World Food Day 2020


October 16, 2019

Guest speaker: Stephen Potter, Director of Agriculture and Food Systems, Global Affairs Canada


16 October 2018

The fuel of tomorrow: How nutrition can drive countries, economies and a brighter future
Keynote speaker: Lauren Landis, Director of the Nutrition Division at the World Food Programme, Rome


Ms. Landis has spent her career working in the field of relief and development, beginning at OCHA (then UNDRO) in Geneva in 1985. She then moved to the U.S. Office of Foreign Disaster Assistance within the Agency for International Development (USAID) from 1986 to 1993, taking on assignments in Washington and in Africa as Disaster Operations Specialist and Emergency Operations Coordinator. 
In 1993, Ms. Landis turned her efforts to the NGO sector, working at InterAction from 1993 until 1995. She later moved to Save the Children, serving as both Director of Humanitarian Response and Director of the Food Security Unit. In 2002, Ms. Landis returned to the U.S. Government as Director of USAID’s Office of Food for Peace, and in 2006 she transitioned to the U.S. Department of State to serve as the Senior Representative on Sudan.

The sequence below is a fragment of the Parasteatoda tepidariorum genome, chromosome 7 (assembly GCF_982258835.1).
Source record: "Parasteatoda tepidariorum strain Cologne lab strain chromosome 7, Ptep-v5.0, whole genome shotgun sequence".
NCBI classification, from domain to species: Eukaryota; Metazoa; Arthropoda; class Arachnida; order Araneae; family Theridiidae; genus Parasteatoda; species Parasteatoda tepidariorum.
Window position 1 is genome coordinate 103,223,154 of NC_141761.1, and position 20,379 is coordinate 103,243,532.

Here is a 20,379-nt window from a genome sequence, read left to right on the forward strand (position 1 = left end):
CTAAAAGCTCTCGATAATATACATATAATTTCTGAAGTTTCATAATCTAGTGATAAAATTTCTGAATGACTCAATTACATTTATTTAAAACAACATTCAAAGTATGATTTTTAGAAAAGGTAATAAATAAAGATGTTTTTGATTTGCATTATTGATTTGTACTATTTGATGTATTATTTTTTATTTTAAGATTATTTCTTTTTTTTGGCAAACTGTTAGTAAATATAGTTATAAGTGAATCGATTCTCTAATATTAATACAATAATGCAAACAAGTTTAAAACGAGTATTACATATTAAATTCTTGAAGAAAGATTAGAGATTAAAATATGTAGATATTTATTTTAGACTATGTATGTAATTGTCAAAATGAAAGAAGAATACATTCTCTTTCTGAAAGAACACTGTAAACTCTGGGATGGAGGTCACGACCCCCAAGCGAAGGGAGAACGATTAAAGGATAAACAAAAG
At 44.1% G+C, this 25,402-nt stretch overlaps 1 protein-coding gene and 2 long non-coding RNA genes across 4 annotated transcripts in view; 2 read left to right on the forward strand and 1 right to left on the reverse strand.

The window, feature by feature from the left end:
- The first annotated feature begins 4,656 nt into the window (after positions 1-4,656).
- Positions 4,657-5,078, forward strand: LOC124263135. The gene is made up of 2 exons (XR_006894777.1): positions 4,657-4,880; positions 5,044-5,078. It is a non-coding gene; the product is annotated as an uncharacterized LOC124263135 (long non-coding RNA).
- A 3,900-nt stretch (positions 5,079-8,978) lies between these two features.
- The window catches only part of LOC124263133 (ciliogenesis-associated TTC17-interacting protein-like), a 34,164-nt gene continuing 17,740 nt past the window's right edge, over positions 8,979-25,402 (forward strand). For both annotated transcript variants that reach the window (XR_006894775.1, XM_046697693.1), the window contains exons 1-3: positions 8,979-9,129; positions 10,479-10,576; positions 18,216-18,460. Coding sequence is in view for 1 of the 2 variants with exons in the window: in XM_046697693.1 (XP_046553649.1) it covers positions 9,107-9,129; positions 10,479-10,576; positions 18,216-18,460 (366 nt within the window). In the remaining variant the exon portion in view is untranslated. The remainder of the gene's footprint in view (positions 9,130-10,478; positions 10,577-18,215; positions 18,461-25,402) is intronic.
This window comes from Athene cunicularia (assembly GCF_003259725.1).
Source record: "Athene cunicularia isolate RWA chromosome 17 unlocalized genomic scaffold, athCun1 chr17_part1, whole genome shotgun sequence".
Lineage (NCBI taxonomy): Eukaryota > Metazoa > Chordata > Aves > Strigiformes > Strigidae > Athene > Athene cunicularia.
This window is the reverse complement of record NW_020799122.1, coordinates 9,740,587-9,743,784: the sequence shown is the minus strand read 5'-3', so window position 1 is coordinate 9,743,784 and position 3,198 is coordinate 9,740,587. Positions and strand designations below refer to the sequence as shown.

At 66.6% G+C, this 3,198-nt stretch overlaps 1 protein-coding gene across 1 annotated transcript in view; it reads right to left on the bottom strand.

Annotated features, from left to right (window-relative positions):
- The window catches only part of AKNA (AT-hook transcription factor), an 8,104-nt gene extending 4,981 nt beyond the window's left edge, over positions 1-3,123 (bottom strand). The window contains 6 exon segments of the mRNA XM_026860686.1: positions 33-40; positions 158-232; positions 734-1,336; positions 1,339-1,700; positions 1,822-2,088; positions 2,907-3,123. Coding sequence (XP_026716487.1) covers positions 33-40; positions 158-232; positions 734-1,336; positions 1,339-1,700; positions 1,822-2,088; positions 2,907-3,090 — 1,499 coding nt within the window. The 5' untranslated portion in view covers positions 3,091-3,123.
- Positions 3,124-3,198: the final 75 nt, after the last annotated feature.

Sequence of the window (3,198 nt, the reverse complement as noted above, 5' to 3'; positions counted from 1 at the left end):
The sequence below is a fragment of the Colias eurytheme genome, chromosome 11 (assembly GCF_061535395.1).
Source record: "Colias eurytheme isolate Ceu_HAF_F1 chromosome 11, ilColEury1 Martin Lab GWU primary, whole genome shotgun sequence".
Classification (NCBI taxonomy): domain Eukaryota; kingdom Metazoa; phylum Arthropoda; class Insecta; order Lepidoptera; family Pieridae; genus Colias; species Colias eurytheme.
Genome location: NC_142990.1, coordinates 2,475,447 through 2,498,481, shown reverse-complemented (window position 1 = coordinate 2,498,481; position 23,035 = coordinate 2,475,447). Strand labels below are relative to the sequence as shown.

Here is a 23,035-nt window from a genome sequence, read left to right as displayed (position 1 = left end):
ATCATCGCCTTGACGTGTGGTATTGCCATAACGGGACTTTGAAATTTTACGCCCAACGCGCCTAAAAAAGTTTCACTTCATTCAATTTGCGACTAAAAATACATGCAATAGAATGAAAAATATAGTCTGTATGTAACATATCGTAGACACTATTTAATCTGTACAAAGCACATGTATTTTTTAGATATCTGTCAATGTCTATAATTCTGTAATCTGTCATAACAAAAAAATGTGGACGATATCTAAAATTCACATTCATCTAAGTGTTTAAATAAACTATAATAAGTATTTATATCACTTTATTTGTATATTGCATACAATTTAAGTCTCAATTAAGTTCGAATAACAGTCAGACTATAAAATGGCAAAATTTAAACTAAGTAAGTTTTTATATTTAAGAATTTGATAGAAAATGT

Ms. Landis joined the United Nations World Food Programme (WFP) as Chief of Staff in 2009, and two years later she became Director of the WFP Geneva Office. From 2013-2016, Ms. Landis served as the WFP Country Representative and Director in Chad, and in mid-2016 she returned to Rome, Italy to take up her current role as WFP’s Director of Nutrition.



10 October 2017

Towards a World with Zero Hunger
Keynote Speaker: Chris Kaye, Director of the Government Partnerships Division for the World Food Program

  • The history of World Food Day
  • Achieving Sustainable Development Goal 2: End hunger, achieve food security and improved nutrition, and promote sustainable agriculture


Chris Kaye is the Director of the Government Partnerships Division for the World Food Program based in Rome. Prior to joining WFP in 2006, Chris served with OCHA (UN Office for the Coordination of Humanitarian Affairs) for over 12 years. He joined OCHA in 1994 and supported humanitarian efforts in Rwanda in the aftermath of the genocide. During a period between 1995 and 1999 he worked in Geneva where he led the development of the Consolidated Appeal Process and supported humanitarian efforts on short-term missions in Sierra Leone, Somalia, Tajikistan, India, Pakistan and Sri Lanka.